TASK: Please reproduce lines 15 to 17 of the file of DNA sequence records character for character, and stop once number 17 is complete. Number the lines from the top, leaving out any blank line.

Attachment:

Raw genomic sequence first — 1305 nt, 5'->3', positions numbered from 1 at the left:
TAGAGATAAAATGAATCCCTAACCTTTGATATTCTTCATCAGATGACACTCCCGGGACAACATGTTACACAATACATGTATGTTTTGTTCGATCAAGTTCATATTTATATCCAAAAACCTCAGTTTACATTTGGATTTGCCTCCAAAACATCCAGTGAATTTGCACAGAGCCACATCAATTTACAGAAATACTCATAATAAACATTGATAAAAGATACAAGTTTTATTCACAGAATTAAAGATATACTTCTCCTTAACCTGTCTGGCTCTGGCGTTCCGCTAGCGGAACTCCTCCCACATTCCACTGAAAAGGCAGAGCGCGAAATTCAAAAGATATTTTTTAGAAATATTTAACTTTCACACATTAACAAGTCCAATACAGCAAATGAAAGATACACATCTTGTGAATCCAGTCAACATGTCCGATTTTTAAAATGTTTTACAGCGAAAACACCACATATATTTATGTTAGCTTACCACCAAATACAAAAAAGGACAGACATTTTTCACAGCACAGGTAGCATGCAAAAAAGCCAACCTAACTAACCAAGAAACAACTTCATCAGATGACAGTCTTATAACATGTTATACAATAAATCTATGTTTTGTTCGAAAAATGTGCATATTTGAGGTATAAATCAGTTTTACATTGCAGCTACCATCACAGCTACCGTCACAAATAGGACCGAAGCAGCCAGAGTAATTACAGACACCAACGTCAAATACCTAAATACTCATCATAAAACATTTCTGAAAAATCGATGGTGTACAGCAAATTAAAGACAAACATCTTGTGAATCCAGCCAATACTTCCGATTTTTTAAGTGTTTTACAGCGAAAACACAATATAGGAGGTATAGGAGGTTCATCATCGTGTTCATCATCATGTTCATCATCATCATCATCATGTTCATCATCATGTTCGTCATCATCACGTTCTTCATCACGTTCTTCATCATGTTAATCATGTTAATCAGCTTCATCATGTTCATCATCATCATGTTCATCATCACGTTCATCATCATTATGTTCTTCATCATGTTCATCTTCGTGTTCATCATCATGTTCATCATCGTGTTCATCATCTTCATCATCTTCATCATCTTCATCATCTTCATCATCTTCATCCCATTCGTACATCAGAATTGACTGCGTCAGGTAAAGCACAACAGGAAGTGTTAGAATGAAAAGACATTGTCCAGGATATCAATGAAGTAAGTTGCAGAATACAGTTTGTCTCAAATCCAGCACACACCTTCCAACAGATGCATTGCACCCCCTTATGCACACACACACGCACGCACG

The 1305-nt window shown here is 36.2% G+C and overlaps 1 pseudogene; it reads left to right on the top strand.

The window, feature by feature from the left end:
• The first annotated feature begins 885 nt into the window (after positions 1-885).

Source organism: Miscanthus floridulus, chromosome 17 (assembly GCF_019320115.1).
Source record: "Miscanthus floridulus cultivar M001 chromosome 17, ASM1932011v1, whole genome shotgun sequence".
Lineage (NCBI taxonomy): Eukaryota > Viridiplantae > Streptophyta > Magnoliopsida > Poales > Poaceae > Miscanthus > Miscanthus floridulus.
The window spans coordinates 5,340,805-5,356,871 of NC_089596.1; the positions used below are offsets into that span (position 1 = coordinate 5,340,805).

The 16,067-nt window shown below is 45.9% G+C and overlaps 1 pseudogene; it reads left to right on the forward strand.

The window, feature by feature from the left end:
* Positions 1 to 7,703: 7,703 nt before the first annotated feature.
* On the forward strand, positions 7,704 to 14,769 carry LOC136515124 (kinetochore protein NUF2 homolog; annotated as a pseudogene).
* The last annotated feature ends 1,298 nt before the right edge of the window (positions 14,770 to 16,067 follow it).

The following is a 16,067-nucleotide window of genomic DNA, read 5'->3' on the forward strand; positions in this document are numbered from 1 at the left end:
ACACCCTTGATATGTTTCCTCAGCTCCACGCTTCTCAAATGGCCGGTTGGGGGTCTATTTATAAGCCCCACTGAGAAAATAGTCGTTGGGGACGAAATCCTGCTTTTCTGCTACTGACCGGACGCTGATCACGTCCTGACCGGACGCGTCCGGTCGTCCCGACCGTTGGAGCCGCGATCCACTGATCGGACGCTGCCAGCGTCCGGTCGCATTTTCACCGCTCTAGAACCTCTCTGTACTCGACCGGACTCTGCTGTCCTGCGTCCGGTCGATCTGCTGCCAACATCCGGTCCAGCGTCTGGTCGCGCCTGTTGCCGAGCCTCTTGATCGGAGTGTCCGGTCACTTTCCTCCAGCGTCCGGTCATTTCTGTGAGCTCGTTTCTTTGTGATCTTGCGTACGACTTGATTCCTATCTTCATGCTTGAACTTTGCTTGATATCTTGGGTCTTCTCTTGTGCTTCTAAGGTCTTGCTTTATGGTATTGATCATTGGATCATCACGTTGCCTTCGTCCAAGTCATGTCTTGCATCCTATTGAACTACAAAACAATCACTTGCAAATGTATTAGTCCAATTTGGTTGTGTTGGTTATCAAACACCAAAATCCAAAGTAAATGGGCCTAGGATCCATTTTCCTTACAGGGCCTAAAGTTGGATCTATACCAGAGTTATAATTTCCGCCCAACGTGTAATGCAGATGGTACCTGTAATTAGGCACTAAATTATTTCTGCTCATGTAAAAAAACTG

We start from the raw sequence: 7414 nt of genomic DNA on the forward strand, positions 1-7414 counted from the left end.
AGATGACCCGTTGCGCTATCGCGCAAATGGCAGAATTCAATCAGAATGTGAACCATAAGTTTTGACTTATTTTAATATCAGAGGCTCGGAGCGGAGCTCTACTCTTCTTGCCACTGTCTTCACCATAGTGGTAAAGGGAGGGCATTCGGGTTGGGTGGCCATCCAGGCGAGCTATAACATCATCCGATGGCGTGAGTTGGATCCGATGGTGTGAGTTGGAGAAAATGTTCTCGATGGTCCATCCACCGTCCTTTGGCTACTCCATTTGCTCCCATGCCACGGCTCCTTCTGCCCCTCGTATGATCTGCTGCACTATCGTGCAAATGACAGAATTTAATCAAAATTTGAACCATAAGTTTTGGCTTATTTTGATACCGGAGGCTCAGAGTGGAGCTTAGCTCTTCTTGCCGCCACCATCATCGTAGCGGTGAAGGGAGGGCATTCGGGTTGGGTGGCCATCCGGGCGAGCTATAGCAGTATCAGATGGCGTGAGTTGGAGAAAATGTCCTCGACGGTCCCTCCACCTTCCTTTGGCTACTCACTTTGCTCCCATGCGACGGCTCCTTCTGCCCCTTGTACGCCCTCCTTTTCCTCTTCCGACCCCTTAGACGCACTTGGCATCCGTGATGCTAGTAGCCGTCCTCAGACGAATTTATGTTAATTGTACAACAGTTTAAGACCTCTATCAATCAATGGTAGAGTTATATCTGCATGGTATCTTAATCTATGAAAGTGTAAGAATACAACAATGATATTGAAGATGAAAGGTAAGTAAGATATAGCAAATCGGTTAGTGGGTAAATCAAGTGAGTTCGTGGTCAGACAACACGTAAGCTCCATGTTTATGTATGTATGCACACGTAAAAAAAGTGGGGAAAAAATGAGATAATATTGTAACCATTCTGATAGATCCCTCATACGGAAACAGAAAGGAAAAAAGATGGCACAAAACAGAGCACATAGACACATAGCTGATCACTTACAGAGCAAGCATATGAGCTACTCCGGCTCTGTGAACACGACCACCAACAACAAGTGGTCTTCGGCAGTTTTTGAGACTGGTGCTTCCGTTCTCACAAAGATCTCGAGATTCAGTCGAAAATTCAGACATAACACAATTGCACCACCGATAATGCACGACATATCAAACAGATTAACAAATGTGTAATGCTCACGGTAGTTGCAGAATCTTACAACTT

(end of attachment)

The following is a 16,067-nucleotide window of genomic DNA, read 5'->3' on the forward strand; positions in this document are numbered from 1 at the left end:
ACACCCTTGATATGTTTCCTCAGCTCCACGCTTCTCAAATGGCCGGTTGGGGGTCTATTTATAAGCCCCACTGAGAAAATAGTCGTTGGGGACGAAATCCTGCTTTTCTGCTACTGACCGGACGCTGATCACGTCCTGACCGGACGCGTCCGGTCGTCCCGACCGTTGGAGCCGCGATCCACTGATCGGACGCTGCCAGCGTCCGGTCGCATTTTCACCGCTCTAGAACCTCTCTGTACTCGACCGGACTCTGCTGTCCTGCGTCCGGTCGATCTGCTGCCAACATCCGGTCCAGCGTCTGGTCGCGCCTGTTGCCGAGCCTCTTGATCGGAGTGTCCGGTCACTTTCCTCCAGCGTCCGGTCATTTCTGTGAGCTCGTTTCTTTGTGATCTTGCGTACGACTTGATTCCTATCTTCATGCTTGAACTTTGCTTGATATCTTGGGTCTTCTCTTGTGCTTCTAAGGTCTTGCTTTATGGTATTGATCATTGGATCATCACGTTGCCTTCGTCCAAGTCATGTCTTGCATCCTATTGAACTACAAAACAATCACTTGCAAATGTATTAGTCCAATTTGGTTGTGTTGGTTATCAAACACCAAAATCCAAAGTAAATGGGCCTAGGATCCATTTTCCTTACAGGGCCTAAAGTTGGATCTATACCAGAGTTATAATTTCCGCCCAACGTGTAATGCAGATGGTACCTGTAATTAGGCACTAAATTATTTCTGCTCATGTAAAAAAACTG

We start from the raw sequence: 7414 nt of genomic DNA on the forward strand, positions 1-7414 counted from the left end.